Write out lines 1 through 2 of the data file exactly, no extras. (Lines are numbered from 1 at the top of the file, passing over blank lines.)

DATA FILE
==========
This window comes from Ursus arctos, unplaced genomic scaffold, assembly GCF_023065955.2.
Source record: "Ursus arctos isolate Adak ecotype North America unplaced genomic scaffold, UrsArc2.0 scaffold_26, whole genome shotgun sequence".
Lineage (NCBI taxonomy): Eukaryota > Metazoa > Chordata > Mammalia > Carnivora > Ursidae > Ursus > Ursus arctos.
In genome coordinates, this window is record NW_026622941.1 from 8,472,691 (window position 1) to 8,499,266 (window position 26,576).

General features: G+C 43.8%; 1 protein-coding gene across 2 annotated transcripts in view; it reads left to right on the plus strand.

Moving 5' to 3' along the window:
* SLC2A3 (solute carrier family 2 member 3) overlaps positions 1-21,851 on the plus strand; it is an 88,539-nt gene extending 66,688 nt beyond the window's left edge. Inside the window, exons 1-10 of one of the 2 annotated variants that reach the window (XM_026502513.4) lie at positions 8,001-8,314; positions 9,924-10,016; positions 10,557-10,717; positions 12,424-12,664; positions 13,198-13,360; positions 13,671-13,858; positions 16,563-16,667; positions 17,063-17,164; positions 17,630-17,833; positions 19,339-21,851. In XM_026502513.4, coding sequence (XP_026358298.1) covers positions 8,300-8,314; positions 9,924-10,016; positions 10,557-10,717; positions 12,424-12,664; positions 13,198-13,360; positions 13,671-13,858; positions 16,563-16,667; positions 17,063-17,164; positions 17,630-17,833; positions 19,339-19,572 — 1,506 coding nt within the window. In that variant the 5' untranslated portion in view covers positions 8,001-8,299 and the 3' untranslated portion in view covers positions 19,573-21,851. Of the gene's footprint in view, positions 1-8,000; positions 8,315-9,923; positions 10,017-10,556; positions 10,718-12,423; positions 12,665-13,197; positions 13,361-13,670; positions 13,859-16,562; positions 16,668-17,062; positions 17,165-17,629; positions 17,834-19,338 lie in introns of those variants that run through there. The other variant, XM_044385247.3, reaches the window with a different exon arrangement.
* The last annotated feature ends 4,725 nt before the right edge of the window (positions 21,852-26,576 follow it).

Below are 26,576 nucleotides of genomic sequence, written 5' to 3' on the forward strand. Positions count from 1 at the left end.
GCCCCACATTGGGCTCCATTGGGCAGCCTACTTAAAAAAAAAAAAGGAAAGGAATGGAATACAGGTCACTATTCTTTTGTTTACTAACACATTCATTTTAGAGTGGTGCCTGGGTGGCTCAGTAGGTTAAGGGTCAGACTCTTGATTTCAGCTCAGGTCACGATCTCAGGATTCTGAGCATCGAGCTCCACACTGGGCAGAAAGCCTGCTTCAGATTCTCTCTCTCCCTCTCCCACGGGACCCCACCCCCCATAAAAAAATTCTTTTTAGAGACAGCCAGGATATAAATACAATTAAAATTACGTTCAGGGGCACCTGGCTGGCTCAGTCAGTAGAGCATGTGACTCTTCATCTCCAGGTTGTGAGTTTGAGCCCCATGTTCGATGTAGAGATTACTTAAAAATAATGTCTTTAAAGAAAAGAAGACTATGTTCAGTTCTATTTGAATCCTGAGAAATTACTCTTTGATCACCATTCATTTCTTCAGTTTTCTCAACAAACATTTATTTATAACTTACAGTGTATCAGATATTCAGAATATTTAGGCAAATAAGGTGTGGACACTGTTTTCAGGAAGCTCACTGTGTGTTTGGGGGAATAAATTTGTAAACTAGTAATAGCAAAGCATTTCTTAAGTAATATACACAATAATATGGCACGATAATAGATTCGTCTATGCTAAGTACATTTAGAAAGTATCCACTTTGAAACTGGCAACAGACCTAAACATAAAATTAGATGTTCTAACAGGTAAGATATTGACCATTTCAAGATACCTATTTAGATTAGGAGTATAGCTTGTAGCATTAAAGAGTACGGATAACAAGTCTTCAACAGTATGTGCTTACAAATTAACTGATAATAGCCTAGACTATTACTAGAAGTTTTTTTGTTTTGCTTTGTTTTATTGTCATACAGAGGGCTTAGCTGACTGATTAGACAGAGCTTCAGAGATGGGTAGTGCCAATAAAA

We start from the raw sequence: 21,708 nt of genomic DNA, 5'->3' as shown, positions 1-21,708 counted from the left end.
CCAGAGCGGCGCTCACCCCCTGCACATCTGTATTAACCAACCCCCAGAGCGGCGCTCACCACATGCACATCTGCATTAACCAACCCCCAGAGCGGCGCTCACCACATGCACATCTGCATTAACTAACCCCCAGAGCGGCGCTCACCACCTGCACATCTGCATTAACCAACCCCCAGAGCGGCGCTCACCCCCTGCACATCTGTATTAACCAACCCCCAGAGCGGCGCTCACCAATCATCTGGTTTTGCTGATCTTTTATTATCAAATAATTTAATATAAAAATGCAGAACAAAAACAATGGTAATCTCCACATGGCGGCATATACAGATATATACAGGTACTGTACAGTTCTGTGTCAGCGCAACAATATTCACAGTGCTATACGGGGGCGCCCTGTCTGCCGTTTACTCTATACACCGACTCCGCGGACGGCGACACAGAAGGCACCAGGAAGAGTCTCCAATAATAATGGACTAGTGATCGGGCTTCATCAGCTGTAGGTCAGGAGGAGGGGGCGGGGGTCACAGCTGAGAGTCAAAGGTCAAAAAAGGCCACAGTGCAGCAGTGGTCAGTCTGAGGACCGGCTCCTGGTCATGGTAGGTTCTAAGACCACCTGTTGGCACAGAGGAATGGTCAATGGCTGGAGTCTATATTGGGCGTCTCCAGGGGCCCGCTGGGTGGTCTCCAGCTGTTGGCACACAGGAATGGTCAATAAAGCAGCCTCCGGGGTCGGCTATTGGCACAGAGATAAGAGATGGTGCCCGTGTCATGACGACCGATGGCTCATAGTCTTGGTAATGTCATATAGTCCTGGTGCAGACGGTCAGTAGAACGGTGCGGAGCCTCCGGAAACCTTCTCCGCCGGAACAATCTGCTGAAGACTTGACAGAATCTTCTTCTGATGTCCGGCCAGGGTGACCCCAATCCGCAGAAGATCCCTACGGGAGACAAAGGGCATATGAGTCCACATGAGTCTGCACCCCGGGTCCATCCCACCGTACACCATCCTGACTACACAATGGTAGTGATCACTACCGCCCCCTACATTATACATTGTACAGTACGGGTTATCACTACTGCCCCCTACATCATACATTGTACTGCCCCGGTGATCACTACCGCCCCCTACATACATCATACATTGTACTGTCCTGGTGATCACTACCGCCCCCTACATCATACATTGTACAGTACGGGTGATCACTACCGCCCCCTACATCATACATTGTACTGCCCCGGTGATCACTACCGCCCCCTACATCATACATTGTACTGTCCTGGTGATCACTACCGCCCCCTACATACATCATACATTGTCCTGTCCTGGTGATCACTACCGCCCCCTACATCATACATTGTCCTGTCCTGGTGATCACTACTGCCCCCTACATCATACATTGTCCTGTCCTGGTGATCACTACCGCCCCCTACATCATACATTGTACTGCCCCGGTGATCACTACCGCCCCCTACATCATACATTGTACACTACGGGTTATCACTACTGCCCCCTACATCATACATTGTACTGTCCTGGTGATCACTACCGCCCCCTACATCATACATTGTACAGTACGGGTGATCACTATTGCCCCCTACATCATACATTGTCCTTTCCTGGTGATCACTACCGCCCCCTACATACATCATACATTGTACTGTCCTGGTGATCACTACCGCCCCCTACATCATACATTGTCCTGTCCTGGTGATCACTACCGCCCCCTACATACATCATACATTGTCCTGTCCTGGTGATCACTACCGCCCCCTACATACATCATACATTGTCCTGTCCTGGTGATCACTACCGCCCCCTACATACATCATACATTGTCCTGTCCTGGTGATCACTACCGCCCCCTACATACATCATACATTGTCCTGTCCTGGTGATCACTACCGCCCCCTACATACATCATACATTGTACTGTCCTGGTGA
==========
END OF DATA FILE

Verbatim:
This window comes from Ursus arctos, unplaced genomic scaffold, assembly GCF_023065955.2.
Source record: "Ursus arctos isolate Adak ecotype North America unplaced genomic scaffold, UrsArc2.0 scaffold_26, whole genome shotgun sequence".